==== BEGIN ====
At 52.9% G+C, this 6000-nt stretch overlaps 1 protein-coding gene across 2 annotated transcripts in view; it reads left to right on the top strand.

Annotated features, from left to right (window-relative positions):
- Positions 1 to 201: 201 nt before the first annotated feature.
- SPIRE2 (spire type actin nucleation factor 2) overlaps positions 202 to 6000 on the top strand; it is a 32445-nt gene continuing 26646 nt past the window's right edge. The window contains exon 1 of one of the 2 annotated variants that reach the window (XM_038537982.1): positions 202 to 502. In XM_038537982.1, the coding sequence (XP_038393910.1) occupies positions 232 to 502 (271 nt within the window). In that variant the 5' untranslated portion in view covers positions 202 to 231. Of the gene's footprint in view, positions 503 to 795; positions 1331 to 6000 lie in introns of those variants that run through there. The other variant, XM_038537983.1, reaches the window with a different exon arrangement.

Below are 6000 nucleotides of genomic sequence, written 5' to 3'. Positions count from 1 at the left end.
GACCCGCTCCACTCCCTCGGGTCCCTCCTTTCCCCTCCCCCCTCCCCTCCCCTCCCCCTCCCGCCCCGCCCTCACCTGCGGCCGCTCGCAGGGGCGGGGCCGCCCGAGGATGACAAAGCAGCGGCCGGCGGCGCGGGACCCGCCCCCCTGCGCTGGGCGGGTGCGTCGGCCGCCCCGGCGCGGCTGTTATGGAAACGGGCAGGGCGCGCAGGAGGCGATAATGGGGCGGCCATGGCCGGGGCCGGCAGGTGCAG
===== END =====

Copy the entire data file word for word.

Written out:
At 52.9% G+C, this 6000-nt stretch overlaps 1 protein-coding gene across 2 annotated transcripts in view; it reads left to right on the top strand.

Annotated features, from left to right (window-relative positions):
- Positions 1 to 201: 201 nt before the first annotated feature.
- SPIRE2 (spire type actin nucleation factor 2) overlaps positions 202 to 6000 on the top strand; it is a 32445-nt gene continuing 26646 nt past the window's right edge. The window contains exon 1 of one of the 2 annotated variants that reach the window (XM_038537982.1): positions 202 to 502. In XM_038537982.1, the coding sequence (XP_038393910.1) occupies positions 232 to 502 (271 nt within the window). In that variant the 5' untranslated portion in view covers positions 202 to 231. Of the gene's footprint in view, positions 503 to 795; positions 1331 to 6000 lie in introns of those variants that run through there. The other variant, XM_038537983.1, reaches the window with a different exon arrangement.

Below are 6000 nucleotides of genomic sequence, written 5' to 3'. Positions count from 1 at the left end.
GACCCGCTCCACTCCCTCGGGTCCCTCCTTTCCCCTCCCCCCTCCCCTCCCCTCCCCCTCCCGCCCCGCCCTCACCTGCGGCCGCTCGCAGGGGCGGGGCCGCCCGAGGATGACAAAGCAGCGGCCGGCGGCGCGGGACCCGCCCCCCTGCGCTGGGCGGGTGCGTCGGCCGCCCCGGCGCGGCTGTTATGGAAACGGGCAGGGCGCGCAGGAGGCGATAATGGGGCGGCCATGGCCGGGGCCGGCAGGTGCAG